A power of attorney, or POA, for medical purposes allows you to authorize a friend or relative to make medical decisions for you if you become incapacitated. The health care instructions themselves are detailed in a living will, which specifies what treatments you do or do not want. The person who holds the medical POA, called the agent, is required to act in good faith when carrying out your wishes. For example, if you want to be taken off life support machines at the end of life, a statement to that effect in a living will requires your agent and health care professionals to honor those directives in almost all circumstances. However, the medical POA can be superseded and the power of your agent overridden in a few situations.
A power of attorney for health care and a living will are two separate legal documents, although they operate together and usually are referred to as advance directives. Both documents are governed by state law. Although the main provisions are largely the same, the technical requirements for these documents may vary. Health care personnel are required to treat your advance directives as valid, unless there is substantial evidence to doubt their authenticity. If the legal requirements for an advance directive are not met, the document could be challenged in court and voided.
Read More: Healthcare Proxies Vs. Living Wills
The person who has drawn up the medical POA and living will has the power to supersede the documents. For example, Texas law gives the patient the authority to override or revoke the medical POA and living will at any time. In California, you can orally designate someone to be your agent to make health care decisions for you by informing the supervising health care provider who is treating you. The oral designation will supersede any previously written directive. Similarly, if there are two advance directives, the most recent one trumps the earlier one.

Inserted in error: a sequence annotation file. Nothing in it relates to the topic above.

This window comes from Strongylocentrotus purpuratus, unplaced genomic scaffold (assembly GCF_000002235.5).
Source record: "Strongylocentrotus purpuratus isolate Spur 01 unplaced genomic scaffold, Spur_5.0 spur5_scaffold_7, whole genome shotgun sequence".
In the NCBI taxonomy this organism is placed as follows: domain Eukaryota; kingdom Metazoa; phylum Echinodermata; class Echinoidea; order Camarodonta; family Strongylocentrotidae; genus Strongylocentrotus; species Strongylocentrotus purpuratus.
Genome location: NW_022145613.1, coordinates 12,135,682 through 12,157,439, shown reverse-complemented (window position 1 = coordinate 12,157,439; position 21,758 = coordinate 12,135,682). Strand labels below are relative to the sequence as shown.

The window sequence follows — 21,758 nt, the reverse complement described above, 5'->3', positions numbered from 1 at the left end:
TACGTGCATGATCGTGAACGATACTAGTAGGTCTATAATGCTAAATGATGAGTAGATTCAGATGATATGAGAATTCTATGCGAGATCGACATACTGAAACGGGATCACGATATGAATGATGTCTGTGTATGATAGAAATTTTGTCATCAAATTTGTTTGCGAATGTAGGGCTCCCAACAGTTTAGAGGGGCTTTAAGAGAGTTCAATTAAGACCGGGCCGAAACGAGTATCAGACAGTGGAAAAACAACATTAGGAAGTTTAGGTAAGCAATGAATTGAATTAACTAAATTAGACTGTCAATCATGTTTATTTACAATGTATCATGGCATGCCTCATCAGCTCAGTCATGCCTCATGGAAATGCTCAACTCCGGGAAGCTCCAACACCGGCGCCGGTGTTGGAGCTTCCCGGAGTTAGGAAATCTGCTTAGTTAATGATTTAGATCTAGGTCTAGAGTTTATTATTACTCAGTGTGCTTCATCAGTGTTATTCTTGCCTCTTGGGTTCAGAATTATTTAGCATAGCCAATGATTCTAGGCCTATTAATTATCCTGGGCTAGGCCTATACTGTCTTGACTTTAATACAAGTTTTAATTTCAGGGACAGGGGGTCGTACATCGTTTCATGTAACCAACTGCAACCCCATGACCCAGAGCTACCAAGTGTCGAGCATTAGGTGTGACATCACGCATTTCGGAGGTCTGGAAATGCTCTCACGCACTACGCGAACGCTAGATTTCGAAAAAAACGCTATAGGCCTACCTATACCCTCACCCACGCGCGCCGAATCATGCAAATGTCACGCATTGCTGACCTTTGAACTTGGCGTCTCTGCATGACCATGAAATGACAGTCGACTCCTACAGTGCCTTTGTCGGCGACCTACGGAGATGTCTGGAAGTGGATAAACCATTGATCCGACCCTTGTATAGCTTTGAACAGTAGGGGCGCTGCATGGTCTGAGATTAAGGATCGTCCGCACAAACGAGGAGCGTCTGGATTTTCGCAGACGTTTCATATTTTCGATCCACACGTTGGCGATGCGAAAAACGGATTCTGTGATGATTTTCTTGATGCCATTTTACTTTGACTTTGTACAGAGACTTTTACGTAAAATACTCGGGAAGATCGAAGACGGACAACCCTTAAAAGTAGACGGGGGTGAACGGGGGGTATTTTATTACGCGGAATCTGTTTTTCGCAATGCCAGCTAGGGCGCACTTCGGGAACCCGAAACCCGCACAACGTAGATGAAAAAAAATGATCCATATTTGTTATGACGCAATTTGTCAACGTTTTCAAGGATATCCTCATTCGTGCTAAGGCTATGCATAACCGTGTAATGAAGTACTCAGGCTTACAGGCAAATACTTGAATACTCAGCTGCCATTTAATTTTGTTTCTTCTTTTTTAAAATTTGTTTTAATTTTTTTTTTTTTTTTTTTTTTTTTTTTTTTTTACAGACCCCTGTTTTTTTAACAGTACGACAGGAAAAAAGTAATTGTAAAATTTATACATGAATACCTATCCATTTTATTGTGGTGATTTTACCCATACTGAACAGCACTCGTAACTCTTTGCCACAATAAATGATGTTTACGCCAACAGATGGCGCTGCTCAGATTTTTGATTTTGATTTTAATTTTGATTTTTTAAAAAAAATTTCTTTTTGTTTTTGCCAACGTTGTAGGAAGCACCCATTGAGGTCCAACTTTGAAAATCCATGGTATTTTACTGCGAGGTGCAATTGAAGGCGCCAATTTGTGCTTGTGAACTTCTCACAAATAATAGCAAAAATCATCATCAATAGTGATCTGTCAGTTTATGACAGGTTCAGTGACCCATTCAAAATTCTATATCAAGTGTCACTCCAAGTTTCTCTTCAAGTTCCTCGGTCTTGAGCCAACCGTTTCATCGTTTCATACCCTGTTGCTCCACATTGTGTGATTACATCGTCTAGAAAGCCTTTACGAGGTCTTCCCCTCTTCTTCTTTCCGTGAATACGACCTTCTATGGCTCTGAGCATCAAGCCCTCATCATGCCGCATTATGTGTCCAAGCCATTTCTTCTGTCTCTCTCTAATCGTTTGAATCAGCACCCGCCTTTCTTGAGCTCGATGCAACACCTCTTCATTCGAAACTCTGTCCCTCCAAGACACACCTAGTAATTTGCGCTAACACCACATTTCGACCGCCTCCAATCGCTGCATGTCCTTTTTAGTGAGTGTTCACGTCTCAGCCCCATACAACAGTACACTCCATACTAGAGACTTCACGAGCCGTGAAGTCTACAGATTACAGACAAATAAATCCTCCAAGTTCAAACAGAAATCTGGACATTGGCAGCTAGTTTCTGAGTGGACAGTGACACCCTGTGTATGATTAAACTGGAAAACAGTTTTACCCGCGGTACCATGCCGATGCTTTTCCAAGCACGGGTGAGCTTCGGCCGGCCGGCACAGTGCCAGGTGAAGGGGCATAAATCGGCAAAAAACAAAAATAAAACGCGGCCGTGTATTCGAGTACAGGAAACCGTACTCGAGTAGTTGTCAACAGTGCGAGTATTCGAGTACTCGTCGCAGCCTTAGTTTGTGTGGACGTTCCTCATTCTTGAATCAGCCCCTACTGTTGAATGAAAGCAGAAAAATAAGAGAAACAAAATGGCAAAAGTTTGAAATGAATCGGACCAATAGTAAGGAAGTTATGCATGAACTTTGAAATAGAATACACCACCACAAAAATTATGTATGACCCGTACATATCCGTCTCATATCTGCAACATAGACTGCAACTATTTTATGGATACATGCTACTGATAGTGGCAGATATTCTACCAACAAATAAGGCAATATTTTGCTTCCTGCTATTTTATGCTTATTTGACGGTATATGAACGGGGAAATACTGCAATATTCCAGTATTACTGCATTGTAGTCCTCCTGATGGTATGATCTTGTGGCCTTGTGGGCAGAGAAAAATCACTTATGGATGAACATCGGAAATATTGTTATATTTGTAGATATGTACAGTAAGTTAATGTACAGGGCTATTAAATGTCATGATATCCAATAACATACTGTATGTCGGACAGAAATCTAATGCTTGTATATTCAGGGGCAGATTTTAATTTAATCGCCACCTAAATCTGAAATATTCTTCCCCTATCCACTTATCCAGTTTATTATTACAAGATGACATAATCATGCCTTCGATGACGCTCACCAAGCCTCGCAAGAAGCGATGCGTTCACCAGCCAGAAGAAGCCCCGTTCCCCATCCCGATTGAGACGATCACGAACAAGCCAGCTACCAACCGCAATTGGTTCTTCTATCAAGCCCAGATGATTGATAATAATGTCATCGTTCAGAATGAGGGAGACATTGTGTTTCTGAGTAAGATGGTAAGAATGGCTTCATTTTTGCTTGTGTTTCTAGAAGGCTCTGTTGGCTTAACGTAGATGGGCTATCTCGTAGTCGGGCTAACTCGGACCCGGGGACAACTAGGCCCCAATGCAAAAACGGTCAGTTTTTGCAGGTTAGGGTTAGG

Health Care Provider
State laws usually give health care professionals a way to supersede a medical POA when the instructions from a patient's agent clash with their conscience or with the policy of a hospital or other medical facility. In California, a doctor may refuse to comply if he believes the agent is requesting care that isn't medically effective or in compliance with generally accepted medical standards. In such cases, the patient and agent must be immediately informed and all reasonable efforts must be made to place the patient in another facility that will honor the advance directive.
Some states go farther than others in carving out exceptions that supersede a medical POA. In Wisconsin, your agent can ask a doctor to remove a feeding tube if so specified in the advance directive, but the doctor can override the advance directive if he believes the removal will be painful or increase the patient's discomfort. In addition, your agent can't ask that orally-ingested food and water be withheld unless it is medically contraindicated.
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